Thick legs
    Upright stance
    Slow feathering
    Braver, more aggressive

    --but none of the above traits are definite ways to tell a male from a female. Comb/wattle development and sex-specific feathering patterns are the best early ways to tell, IMO. Some birds, particularly black or white purebreds with pea combs, are very difficult to be sure on before sex-specific feathers grow in on the hackles and saddle area.
     
    Last edited: Nov 11, 2013
  7. Studio2770

    Studio2770 Chillin' With My Peeps

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    I didn't mean to sound mad or anything; just trying to get my point across. But thanks for specifying. Our cochin cockerel was pretty much all of those characteristics, he was also bigger. Even size doesn't matter?
     
  8. WalkingOnSunshine

    WalkingOnSunshine Overrun With Chickens

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    Not always. There certainly can be early indicators that a chick is a cockerel in the first week, and I've been known to band those babies as "ones to watch," but I have been surprised before, especially with purebred birds. As an example--I hatched nine purebred black and blue Ameraucanas this summer. Out of the nine babies, I was --so sure-- that six of them were cockerels based on leg size, stance, behavior and even comb development. Now, I consider myself to be darn good at sexing chickens by about six weeks. I practice here on BYC a lot, and can only think of once that I've been wrong. I was definitely wrong about three of those so-called "cockerels." The Ameraucanas just turned 18 weeks old, and it was only obvious two weeks ago that I really had three cockerels and six pullets.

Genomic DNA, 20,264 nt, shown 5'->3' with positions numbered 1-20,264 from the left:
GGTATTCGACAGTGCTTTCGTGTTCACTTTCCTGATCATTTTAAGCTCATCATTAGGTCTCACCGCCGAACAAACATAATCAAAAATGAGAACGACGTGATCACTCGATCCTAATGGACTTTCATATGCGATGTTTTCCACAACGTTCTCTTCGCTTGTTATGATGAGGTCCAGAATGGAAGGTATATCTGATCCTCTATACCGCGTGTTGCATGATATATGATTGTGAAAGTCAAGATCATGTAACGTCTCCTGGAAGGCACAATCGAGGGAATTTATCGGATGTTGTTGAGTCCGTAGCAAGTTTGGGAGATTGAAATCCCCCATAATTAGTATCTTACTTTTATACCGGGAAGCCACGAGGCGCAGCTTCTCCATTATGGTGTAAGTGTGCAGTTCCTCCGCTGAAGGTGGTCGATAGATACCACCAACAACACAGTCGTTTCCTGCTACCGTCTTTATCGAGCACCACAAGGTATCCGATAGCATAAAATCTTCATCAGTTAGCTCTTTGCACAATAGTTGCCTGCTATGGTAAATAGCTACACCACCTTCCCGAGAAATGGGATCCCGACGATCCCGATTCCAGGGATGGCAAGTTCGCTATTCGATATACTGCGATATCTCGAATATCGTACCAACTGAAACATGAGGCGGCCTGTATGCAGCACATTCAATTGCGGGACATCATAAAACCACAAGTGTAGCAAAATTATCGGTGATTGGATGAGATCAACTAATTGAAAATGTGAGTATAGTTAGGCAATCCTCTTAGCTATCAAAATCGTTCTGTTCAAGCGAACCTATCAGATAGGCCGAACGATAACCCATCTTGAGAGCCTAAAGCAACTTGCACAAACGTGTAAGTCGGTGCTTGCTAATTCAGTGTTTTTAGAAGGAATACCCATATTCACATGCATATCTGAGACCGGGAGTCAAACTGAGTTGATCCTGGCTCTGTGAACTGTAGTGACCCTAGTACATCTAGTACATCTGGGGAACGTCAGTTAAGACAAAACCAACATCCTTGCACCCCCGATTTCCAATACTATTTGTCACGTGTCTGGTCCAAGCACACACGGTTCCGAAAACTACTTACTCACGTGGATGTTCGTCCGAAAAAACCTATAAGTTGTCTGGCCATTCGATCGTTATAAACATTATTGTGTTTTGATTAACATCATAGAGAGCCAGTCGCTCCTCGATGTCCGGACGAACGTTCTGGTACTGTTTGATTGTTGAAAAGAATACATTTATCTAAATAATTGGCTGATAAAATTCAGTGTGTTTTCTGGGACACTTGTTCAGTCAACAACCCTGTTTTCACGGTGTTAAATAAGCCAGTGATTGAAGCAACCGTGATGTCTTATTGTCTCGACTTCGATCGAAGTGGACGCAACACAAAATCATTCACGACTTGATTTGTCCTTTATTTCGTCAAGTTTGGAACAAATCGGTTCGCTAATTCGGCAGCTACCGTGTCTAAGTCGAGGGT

I guess what I'm trying to say is that you can get an idea, but I personally wouldn't cull based on those early characteristics until I saw something physical like comb, wattles, or feather pattern that made me certain. And even then, you can be fooled. I thought the bird in the photo was male and almost culled it--but things caused me to not get the culling done and when I caught her, I was able to see that she'd fooled me. Look at those shoulders!
    [​IMG]
     
  9. aoxa

    aoxa Overrun With Chickens

    I had a very manly little girl as well. Stood erect. I pegged her for a male from day 1, but it was not meant to be. Now I won't sex chicks by behaviour without other signs.

    Here are examples of my tricky girl:

    [​IMG]
    [​IMG]
    [​IMG]
    See what I mean?

    [​IMG]
    Here she is at 16 weeks
     
    Last edited: Nov 12, 2013
  10. debid

    debid Overrun With Chickens

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    Yep, I've had a masculine pullet AND a meek cockerel (and not at the same time). If it weren't for the feather pattern, I would have worried about my Agnes (aka Moose). She was always upright and sticking her neck out as a chick, had a blocky head and thick legs, and she grew like crazy in the earlier weeks. She eventually grew into her legs and she lays large, blue eggs. This is my butch girl:

    extend-a-neck pose (she's exactly the same age as the rest but much larger)
    [​IMG]
    Legs like tree trunks
    [​IMG]
    Upright stance
    [​IMG]